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Child Care “Waitlists Are All a Big Sham”

The Background on the Child Care Waitlist Story

child care waitlists parent anxiety

Sometimes the uncertainty is the hardest part of day care waiting lists.

Like most stories involving children and early childhood education, this one has a happy ending. When a friend and new parent heard that we were working on child care enrollment software to help manage daycare waiting lists, she had so many lively insights from struggling to find childcare in Washington, DC, I asked her if I could publish this Q&A.

Our friends – let’s call them Lisa and Jeremy – are proud first-time parents of a beautiful baby who live in DC and work for the US Government. Since both are employed, they are luckier than a lot of people, but they are not exactly spending their weekends sailing their yacht down the Potomac River either. It also may come as a surprise to you, like it did to me, that some departments of the US Federal Government do not offer paid maternity leave. Therefore, when they could not find childcare for their baby, Lisa and Jeremy were faced with taking more unpaid leave than they had anticipated, which created difficult financial as well as career choices.

The Key Takeaways

  1. Keep up the Good Work!– Parents already appreciate your kindness and respect when calling to ask about waitlists.
  2. Keep it Transparent– The more clear the waiting list process is for parents, the more confident they are going to feel about your child care center and your services.
  3. Work Together– If you can help point parents to other possibilities for gap care while they are waiting for a spot at your center, assuming they do not already know of them, please do so.
  4. Connect Families with Local Resources– Please refer parents to resources like NAEYC or your local or state child care referral agencies if your waitlist has no hope.

I spoke with Lisa while she and Jeremy were balancing the joys of being first-time parents with the anxiety of waiting to hear if a spot was available for their four-month-old baby.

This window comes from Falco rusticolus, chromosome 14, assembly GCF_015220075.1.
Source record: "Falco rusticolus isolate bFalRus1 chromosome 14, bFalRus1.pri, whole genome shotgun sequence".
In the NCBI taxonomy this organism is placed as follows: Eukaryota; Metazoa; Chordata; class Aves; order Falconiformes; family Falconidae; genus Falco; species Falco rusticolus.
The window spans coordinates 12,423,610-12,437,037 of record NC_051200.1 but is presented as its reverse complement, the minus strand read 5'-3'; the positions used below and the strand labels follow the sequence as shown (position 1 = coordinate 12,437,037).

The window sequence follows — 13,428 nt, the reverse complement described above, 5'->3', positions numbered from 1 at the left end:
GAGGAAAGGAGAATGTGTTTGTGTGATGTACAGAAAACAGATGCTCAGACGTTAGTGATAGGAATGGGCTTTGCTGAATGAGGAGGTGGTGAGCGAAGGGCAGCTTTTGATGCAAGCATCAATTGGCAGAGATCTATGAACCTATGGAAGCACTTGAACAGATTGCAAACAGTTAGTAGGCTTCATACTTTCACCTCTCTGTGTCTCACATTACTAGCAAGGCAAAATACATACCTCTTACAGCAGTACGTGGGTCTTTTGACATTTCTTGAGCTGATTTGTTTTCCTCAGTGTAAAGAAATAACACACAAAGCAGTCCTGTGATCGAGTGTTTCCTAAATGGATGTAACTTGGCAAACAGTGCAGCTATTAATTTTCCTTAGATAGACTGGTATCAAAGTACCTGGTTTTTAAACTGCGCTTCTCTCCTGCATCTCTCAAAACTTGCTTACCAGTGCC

The Questions

Q. When did you start putting in applications with early childhood education centers?
A. We started putting in applications almost as soon as we found out we were pregnant. DC’s legendary waitlists are well known among moms. It’s funny because there is this large amount of wisdom shared by parents about daycare waiting list strategies.

Q. What has the process been like for you?
A. It has been very stressful. It’s been over a year since we applied for waitlists and we still have uncertainty about if and when we are going to find a spot.

Q. What is the best way to manage the waiting lists that you are on?
A. We call directors to let them know we are still interested and to find out what they expect about our chances of getting a spot. They are the best resource because they are most aware of when spots are going to open.

Q. How do childcare directors respond to you?
A. The directors and daycare staff have all been really nice. None of them ever make you feel like you are bothering them. Sometimes it is difficult though. Anecdotally, I know friends whose children got in before our baby. Sometimes it feels like the person who happens to call when a spot opens, gets it. That can make me feel like the waitlists are all a big sham. But I know there are mitigating factors like priority for siblings, so it is not always easy to predict.

Q. What more could stakeholders do to alleviate the tight supply of child care?
A. Employers should work with local governments to make sure good regulations are in place and to spur daycare owners to open more centers. The problem seems quite intractable.

Q. What other options do you and Jeremy have for child care if a spot does not come through?
A. We have limited options. Home child cares are very rare in Washington, DC. I have heard it is because of tight licensing requirements. We have looked at nanny shares, but finding a good nanny can be even more challenging than finding care at a preschool.

Q. What advice would you have for other parents who are in the same situation as you?
A. Get on waitlists early. Make sure you follow-up with centers for which you are on the waiting list. If you can find good in-home care through someone you can trust, definitely consider that.

The Happy Ending

Lisa and Jeremy found a spot at a great childcare center in downtown DC towards the beginning of their baby’s fifth month. Aside from the challenges of parent-child separation and restarting work, everything has worked out for the best.

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Jeff is the Director of Marketing and Co-founder of BumbleBee Childcare Software. He lives in Cambridge, MA, in the United States. You can hear more from Jeff on Twitter and Google +.

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